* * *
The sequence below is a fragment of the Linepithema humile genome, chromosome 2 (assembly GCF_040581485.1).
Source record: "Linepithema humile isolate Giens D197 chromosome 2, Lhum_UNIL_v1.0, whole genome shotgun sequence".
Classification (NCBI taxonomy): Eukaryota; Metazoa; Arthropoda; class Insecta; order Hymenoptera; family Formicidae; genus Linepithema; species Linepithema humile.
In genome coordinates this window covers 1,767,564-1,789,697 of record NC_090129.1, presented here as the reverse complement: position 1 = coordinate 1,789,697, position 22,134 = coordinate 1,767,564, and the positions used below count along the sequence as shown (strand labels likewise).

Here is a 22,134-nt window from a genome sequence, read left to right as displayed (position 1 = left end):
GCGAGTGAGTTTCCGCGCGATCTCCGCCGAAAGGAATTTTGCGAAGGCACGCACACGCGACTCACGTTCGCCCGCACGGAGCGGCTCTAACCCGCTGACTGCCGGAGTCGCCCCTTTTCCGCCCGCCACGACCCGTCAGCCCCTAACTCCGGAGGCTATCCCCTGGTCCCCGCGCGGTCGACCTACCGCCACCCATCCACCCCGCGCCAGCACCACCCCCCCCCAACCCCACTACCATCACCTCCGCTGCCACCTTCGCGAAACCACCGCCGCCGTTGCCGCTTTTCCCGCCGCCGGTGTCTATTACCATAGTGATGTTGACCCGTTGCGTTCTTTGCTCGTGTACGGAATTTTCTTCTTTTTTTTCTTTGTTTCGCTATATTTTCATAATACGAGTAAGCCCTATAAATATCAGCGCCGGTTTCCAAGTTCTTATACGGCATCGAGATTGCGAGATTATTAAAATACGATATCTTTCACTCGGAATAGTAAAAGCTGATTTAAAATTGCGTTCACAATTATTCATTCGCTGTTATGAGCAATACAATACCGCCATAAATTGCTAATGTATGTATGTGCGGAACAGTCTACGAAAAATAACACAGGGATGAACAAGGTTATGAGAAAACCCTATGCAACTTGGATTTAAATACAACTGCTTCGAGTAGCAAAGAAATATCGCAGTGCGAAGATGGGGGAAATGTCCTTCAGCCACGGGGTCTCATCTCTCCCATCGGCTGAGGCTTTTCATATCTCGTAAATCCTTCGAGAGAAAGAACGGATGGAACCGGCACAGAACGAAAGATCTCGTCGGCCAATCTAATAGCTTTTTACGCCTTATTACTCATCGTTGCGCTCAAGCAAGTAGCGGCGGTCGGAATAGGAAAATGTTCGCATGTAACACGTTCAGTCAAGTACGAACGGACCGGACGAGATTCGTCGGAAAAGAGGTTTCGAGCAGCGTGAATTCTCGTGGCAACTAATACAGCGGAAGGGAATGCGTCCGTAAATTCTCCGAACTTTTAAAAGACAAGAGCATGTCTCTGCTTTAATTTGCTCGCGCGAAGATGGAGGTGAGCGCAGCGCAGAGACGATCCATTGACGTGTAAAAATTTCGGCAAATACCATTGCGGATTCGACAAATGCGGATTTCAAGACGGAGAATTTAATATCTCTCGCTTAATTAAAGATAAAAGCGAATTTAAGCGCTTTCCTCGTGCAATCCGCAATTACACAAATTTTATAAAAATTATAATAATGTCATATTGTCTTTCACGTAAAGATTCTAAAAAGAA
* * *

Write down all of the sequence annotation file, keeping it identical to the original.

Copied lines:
The sequence below is a fragment of the Linepithema humile genome, chromosome 2 (assembly GCF_040581485.1).
Source record: "Linepithema humile isolate Giens D197 chromosome 2, Lhum_UNIL_v1.0, whole genome shotgun sequence".
Classification (NCBI taxonomy): Eukaryota; Metazoa; Arthropoda; class Insecta; order Hymenoptera; family Formicidae; genus Linepithema; species Linepithema humile.
In genome coordinates this window covers 1,767,564-1,789,697 of record NC_090129.1, presented here as the reverse complement: position 1 = coordinate 1,789,697, position 22,134 = coordinate 1,767,564, and the positions used below count along the sequence as shown (strand labels likewise).

Here is a 22,134-nt window from a genome sequence, read left to right as displayed (position 1 = left end):
GCGAGTGAGTTTCCGCGCGATCTCCGCCGAAAGGAATTTTGCGAAGGCACGCACACGCGACTCACGTTCGCCCGCACGGAGCGGCTCTAACCCGCTGACTGCCGGAGTCGCCCCTTTTCCGCCCGCCACGACCCGTCAGCCCCTAACTCCGGAGGCTATCCCCTGGTCCCCGCGCGGTCGACCTACCGCCACCCATCCACCCCGCGCCAGCACCACCCCCCCCCAACCCCACTACCATCACCTCCGCTGCCACCTTCGCGAAACCACCGCCGCCGTTGCCGCTTTTCCCGCCGCCGGTGTCTATTACCATAGTGATGTTGACCCGTTGCGTTCTTTGCTCGTGTACGGAATTTTCTTCTTTTTTTTCTTTGTTTCGCTATATTTTCATAATACGAGTAAGCCCTATAAATATCAGCGCCGGTTTCCAAGTTCTTATACGGCATCGAGATTGCGAGATTATTAAAATACGATATCTTTCACTCGGAATAGTAAAAGCTGATTTAAAATTGCGTTCACAATTATTCATTCGCTGTTATGAGCAATACAATACCGCCATAAATTGCTAATGTATGTATGTGCGGAACAGTCTACGAAAAATAACACAGGGATGAACAAGGTTATGAGAAAACCCTATGCAACTTGGATTTAAATACAACTGCTTCGAGTAGCAAAGAAATATCGCAGTGCGAAGATGGGGGAAATGTCCTTCAGCCACGGGGTCTCATCTCTCCCATCGGCTGAGGCTTTTCATATCTCGTAAATCCTTCGAGAGAAAGAACGGATGGAACCGGCACAGAACGAAAGATCTCGTCGGCCAATCTAATAGCTTTTTACGCCTTATTACTCATCGTTGCGCTCAAGCAAGTAGCGGCGGTCGGAATAGGAAAATGTTCGCATGTAACACGTTCAGTCAAGTACGAACGGACCGGACGAGATTCGTCGGAAAAGAGGTTTCGAGCAGCGTGAATTCTCGTGGCAACTAATACAGCGGAAGGGAATGCGTCCGTAAATTCTCCGAACTTTTAAAAGACAAGAGCATGTCTCTGCTTTAATTTGCTCGCGCGAAGATGGAGGTGAGCGCAGCGCAGAGACGATCCATTGACGTGTAAAAATTTCGGCAAATACCATTGCGGATTCGACAAATGCGGATTTCAAGACGGAGAATTTAATATCTCTCGCTTAATTAAAGATAAAAGCGAATTTAAGCGCTTTCCTCGTGCAATCCGCAATTACACAAATTTTATAAAAATTATAATAATGTCATATTGTCTTTCACGTAAAGATTCTAAAAAGAA